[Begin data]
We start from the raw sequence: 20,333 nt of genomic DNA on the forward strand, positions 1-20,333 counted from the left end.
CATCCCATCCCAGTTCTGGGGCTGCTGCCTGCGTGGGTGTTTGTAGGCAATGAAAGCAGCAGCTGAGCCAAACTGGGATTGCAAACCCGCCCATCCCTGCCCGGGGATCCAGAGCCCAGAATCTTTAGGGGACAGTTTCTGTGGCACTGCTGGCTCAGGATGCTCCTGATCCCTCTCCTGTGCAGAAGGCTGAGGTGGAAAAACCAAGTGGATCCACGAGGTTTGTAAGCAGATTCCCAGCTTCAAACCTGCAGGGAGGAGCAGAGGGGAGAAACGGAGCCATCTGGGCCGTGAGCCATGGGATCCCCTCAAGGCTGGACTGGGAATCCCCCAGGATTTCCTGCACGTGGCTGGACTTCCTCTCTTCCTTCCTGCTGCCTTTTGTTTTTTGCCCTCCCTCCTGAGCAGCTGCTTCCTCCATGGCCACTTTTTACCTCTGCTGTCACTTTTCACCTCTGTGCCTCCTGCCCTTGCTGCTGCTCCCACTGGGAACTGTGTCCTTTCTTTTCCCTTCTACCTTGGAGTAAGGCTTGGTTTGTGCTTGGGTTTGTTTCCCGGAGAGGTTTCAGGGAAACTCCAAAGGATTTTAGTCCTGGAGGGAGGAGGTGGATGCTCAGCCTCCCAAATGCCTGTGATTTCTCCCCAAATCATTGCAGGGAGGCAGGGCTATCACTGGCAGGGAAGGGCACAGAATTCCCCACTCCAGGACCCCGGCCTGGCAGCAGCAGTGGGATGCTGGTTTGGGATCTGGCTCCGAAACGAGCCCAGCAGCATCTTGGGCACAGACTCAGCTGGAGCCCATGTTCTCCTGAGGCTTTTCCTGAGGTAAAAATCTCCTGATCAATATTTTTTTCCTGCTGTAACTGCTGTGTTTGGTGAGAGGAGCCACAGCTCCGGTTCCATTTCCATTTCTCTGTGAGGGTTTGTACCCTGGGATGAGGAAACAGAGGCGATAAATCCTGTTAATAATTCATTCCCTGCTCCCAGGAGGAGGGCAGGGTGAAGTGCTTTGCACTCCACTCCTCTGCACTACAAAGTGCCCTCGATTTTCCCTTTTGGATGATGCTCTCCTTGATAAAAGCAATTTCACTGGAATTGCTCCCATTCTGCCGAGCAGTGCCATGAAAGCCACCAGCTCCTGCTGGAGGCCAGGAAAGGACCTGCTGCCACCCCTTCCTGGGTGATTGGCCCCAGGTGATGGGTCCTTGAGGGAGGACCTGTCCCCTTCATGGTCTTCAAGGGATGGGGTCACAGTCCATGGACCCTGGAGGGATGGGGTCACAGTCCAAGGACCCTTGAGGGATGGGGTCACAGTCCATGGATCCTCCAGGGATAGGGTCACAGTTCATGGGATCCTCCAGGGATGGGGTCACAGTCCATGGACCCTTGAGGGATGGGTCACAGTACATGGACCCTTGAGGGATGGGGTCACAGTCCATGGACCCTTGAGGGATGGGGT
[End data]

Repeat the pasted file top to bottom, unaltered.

We start from the raw sequence: 20,333 nt of genomic DNA on the forward strand, positions 1-20,333 counted from the left end.
CATCCCATCCCAGTTCTGGGGCTGCTGCCTGCGTGGGTGTTTGTAGGCAATGAAAGCAGCAGCTGAGCCAAACTGGGATTGCAAACCCGCCCATCCCTGCCCGGGGATCCAGAGCCCAGAATCTTTAGGGGACAGTTTCTGTGGCACTGCTGGCTCAGGATGCTCCTGATCCCTCTCCTGTGCAGAAGGCTGAGGTGGAAAAACCAAGTGGATCCACGAGGTTTGTAAGCAGATTCCCAGCTTCAAACCTGCAGGGAGGAGCAGAGGGGAGAAACGGAGCCATCTGGGCCGTGAGCCATGGGATCCCCTCAAGGCTGGACTGGGAATCCCCCAGGATTTCCTGCACGTGGCTGGACTTCCTCTCTTCCTTCCTGCTGCCTTTTGTTTTTTGCCCTCCCTCCTGAGCAGCTGCTTCCTCCATGGCCACTTTTTACCTCTGCTGTCACTTTTCACCTCTGTGCCTCCTGCCCTTGCTGCTGCTCCCACTGGGAACTGTGTCCTTTCTTTTCCCTTCTACCTTGGAGTAAGGCTTGGTTTGTGCTTGGGTTTGTTTCCCGGAGAGGTTTCAGGGAAACTCCAAAGGATTTTAGTCCTGGAGGGAGGAGGTGGATGCTCAGCCTCCCAAATGCCTGTGATTTCTCCCCAAATCATTGCAGGGAGGCAGGGCTATCACTGGCAGGGAAGGGCACAGAATTCCCCACTCCAGGACCCCGGCCTGGCAGCAGCAGTGGGATGCTGGTTTGGGATCTGGCTCCGAAACGAGCCCAGCAGCATCTTGGGCACAGACTCAGCTGGAGCCCATGTTCTCCTGAGGCTTTTCCTGAGGTAAAAATCTCCTGATCAATATTTTTTTCCTGCTGTAACTGCTGTGTTTGGTGAGAGGAGCCACAGCTCCGGTTCCATTTCCATTTCTCTGTGAGGGTTTGTACCCTGGGATGAGGAAACAGAGGCGATAAATCCTGTTAATAATTCATTCCCTGCTCCCAGGAGGAGGGCAGGGTGAAGTGCTTTGCACTCCACTCCTCTGCACTACAAAGTGCCCTCGATTTTCCCTTTTGGATGATGCTCTCCTTGATAAAAGCAATTTCACTGGAATTGCTCCCATTCTGCCGAGCAGTGCCATGAAAGCCACCAGCTCCTGCTGGAGGCCAGGAAAGGACCTGCTGCCACCCCTTCCTGGGTGATTGGCCCCAGGTGATGGGTCCTTGAGGGAGGACCTGTCCCCTTCATGGTCTTCAAGGGATGGGGTCACAGTCCATGGACCCTGGAGGGATGGGGTCACAGTCCAAGGACCCTTGAGGGATGGGGTCACAGTCCATGGATCCTCCAGGGATAGGGTCACAGTTCATGGGATCCTCCAGGGATGGGGTCACAGTCCATGGACCCTTGAGGGATGGGTCACAGTACATGGACCCTTGAGGGATGGGGTCACAGTCCATGGACCCTTGAGGGATGGGGT